B’iiidly, the ivritc>t*\vislics to tiired attciitioii to the giwit
Imxlominaiice of males among tiie sireniform monsters. ()f
a wries of fifty-two accessible 1-eports of cases, ill which the
SPX Eiacl I)ec>ii detrrmiiietl, thirty-eight were males aiitl fourteeii
fcm;tles. Trne, a much larger series is iiecessary hefore a
tfcfiiiite percwitage of relative frequency can bci establislietl,
hut I believe tiie inimbers given already reveal some relatioii>hip I)ctwcwi sex ant1 llie moiistiwsity liere considered. I t is
o f ititerest to quote Hyrtl’s observations oil fourtecii newl)orn, who possessed h i t one umbilical a r t e r y mid most of
wliom w c ~ e;ippareiitly normal otherwise. A411w ( w males.
Such fiiidiiigs a r e difficult to explain, aiid we can a t present
attempt 110 more than to suggest an hypothesis. If we accept
the mendelian scheme of inheritance, consider sex itself a
meiideliaii clitiracter, and the individual to hegiii with hisexual aillagen, one of which is dominant and the other recessive, a r e we permitted to assume that early nntritioiial
factors-here nutritioiial deficiency-favor tlic ascendancy of
the male attributes in spite of the fact that they may h a w
heeii recessiye in the fertilized ovum?
A H K M O V ~ N DILrismow 1!W3 Eiii Fall von Sirencwl~iltlung (Synipus
:iI)us). $rcli. I’atli. Aii:it. (Virclinw), Ktl. 171.
2 AHLFELD 1879 Teller eiiieri Monopus niit vollstaritligeii Mangel tlcr
duswren Gc,iiit:ilien uiid des Aftel s. Areli. f. Gyn., Bd. 14.
ULISSE 1642 Historia Mousti oriiiii. Bononiae, 1642.
1 L4LEZAIS m RISS 1907 Moiistre symGle ectronielc. M:irseille nietl., T. 41.
, €1. 1901 H c ~ l eil)iiiig
cines Syinpus inonod:ictylns. Ihssei t.,
AKYOLD,J. 1894 h l cilo/.ystc,
l’r:uispt~sitioii Iou Gci\ e1)skciinrn uiitl SI i n potlie. Zicglei ’8 Kclitliige, Btl. 16.
AUDIHEXT 1903 hlonstie s! iiiBlieii. Toulouse nictl., T. 129.
B ~ L L A N T Y K.J.
E ,W. 18!18 Tlic occuriciice of :I noii :iIl:iiitoic or vitrlllne
pl;icent:i i n the 1ium:iii sul)jcct. Tr:ins. Etlinl;. O M . Soc., ~ o l .2 3 .
4 !I
7. R
.5 7
6 (i
-I .I
x -I.
7 1.5
A . .T. 1868 Spccimen of monstrosity.
Trans. Lond. Obst. Soc., 101. 9.
1859 Case of human monstrosity. Edinl)uigli Mcd. Journ.,
vol. 4.
1903 The anatomy of :L sirenomelinn monster. Journ.
AI1:r.t. :lnd Phys., voi. 39. Also, Tr:ins. Itoy. Acnd. Med., Ireland,
101. 23.
J. 11. 1886 Siren monster. Ti:ins. P:itll. Soc. London, vol. 37.
J. M. 1911 Ayiiielns. Hosp. Bull. Univ.
Mar! land, Raltimoie, 101. 7.
NN, H. 0. 1922 Sirene und Oligohyclramnios. Zentralh. f . Gynik.,
Btl. 46.
ER, M.
1909 Sireenvorm of sympodis (Zeernrerniin). Tg dscllr. V.
prakt. Verlosk., H:rorleni, 101. 13.
OBSEQUESTTS,JCLII 15.57 J'rodigiorurn Liixr.
ODISIO, I,. 1892 Studio :inatomico ed istologico sopra nn Sirenomeli.
Gioin. d. R. Acead. Med., Torino., vol. 40.
Oprixz 1899 Xtschr. f . Geburtsli. n. Gynhk., Btl. 40.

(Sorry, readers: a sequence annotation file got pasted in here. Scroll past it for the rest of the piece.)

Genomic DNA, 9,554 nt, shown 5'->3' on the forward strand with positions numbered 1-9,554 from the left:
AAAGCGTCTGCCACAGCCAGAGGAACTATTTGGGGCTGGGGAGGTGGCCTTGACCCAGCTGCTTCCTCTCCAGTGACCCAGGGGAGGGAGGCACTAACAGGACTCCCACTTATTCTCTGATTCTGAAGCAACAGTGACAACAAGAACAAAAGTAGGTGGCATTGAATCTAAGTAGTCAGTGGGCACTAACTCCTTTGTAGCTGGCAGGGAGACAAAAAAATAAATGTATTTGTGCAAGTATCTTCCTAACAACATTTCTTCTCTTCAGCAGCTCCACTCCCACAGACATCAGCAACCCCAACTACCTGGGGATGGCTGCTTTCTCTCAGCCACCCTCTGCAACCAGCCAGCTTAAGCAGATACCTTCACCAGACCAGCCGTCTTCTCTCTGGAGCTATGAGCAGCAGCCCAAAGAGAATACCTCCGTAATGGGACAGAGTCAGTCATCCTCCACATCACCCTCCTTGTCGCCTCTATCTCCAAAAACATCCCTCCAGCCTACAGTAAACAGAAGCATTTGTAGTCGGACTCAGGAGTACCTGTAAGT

G. 18.55 Storin e descrizione matomica (1 'un mostro urnniio
app:rrtenente :ille Birene. Riv. period. d. la\. (1. Imp. R. Accad.,
Padova, vol. 3.
OTTO,A. W. 1830 Lehrbuch der pathologischen Anatomie. Berlin.
1841 Moiistroroni sexcentorurn c?escriptio an:rtomica. Eresluu.
1353 Monsti osities.
P A R E , A M B I ~ O I S 1373
Deux livres de cliirurgie. 11. Des monstres taut
terrcstles que mnriiis, avcc lenrs portraits, etc. P:nis.
Pasaiwsr, N. 1843 Di un feto mostruss:i. Ann. degli aspiianti naturalisti,
101. 1. Napoli.
GEORGW. 1892 Beschreibung eiries Byinpus npus. Ein Heitlag
zur hn:itoniic der Sirenenbildung. Tnaug. Diss., Greifswald.
P E U S Q U E 1908
N ~ Ein F:111 r n n Sirenenhildung. llissert. Med., Bonn.
PETIT 1869 Ikscription rt tlissec*tioii d '~111 monsti c urorn6le. Bull. Med.
tlu noid., Lille, T. 10.
1'1s ~ R DET VARNIER1897 Monstre s>in6lien. ( ; : I T . h ~ ~ J t k I l l i de
M6d. ('.
Clitr. Also, Aim. ilc Cryitec., T. 48, 1897.
i V : ~ t ~ : Iiistoi?,
book T T T , c : I ~ . 2.
~'OXOSKIS, hl 11. lBO4 Synipns :rptis. Zliurii. :ikusli. i. J e n s k . 1)oliez..
\GI. 18. Petrograd.
J'onc FLET 1889 Enf:int nionstre syn16lien. I'resse med., no. 2 6 .
T'ROSIIEK, C . 3:. 1925 Case of synipns t l i p s ; :rn;ttornic~stutly. Am. Jonrn.
Obst : r n d G y m . . , vol. 10.
R ~ itHD, E. 1!)02-1Y03
Essai s i n Ic. sjm6lie; son exolution cmlir?oirii;liic~
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R r i va i r' i ~ ,G . A . 1843 A case of monstiosity. Riit. Metl. Jollrn., 101. 1.
KFI( I I E L IXXi Einigc selteiicre 1'rap:ii:ite xou Missgeliurten. Zentralbl.
f . c:\ II., Ktl. 11.
I t i ~ : r ~C.
b , H. 1819 S'ci/.c~icl~nirs
rinci S:iinniliing :rn;iton~is~lre~
156 VILDIEUET DESCHAMPS1829 Observation d 'un foetus monstrueux. Bull.
d. Sci. Med., T. 16. Paris.
A. VAN 1899 Over Sympodie. Proefschrift. Leiden.
158 VWUK 1849 Tabulae ad illustrandam embryogenes in hominis et mammalium. Amsterdam.
159 WALL, 0. A. 1872 Monopodus. Med. Arch. St. Louis., vol. 8.
160 WEIQERT,C. 1878 Sits. d. phys. Gesellsch. in Leipzig.
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163 WOLFF 1899 Ueber Missbildungen mit einfacher Nabelarterie. Arch. f.
Oyn., Bd. 57.